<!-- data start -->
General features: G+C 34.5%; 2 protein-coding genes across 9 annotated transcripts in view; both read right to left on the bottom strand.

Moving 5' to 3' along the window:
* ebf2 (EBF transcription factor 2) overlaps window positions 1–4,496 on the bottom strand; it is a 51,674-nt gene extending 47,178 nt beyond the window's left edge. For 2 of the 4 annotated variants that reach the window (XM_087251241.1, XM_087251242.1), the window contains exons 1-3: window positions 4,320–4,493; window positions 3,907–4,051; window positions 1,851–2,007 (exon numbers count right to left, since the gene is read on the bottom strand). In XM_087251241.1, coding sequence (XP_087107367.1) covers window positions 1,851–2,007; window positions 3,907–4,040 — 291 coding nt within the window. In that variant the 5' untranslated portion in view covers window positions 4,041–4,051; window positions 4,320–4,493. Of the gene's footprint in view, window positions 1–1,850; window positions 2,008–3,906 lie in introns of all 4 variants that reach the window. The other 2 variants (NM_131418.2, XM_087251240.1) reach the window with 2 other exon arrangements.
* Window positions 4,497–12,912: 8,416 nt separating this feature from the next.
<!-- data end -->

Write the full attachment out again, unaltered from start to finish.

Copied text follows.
General features: G+C 34.5%; 2 protein-coding genes across 9 annotated transcripts in view; both read right to left on the bottom strand.

Moving 5' to 3' along the window:
* ebf2 (EBF transcription factor 2) overlaps window positions 1–4,496 on the bottom strand; it is a 51,674-nt gene extending 47,178 nt beyond the window's left edge. For 2 of the 4 annotated variants that reach the window (XM_087251241.1, XM_087251242.1), the window contains exons 1-3: window positions 4,320–4,493; window positions 3,907–4,051; window positions 1,851–2,007 (exon numbers count right to left, since the gene is read on the bottom strand). In XM_087251241.1, coding sequence (XP_087107367.1) covers window positions 1,851–2,007; window positions 3,907–4,040 — 291 coding nt within the window. In that variant the 5' untranslated portion in view covers window positions 4,041–4,051; window positions 4,320–4,493. Of the gene's footprint in view, window positions 1–1,850; window positions 2,008–3,906 lie in introns of all 4 variants that reach the window. The other 2 variants (NM_131418.2, XM_087251240.1) reach the window with 2 other exon arrangements.
* Window positions 4,497–12,912: 8,416 nt separating this feature from the next.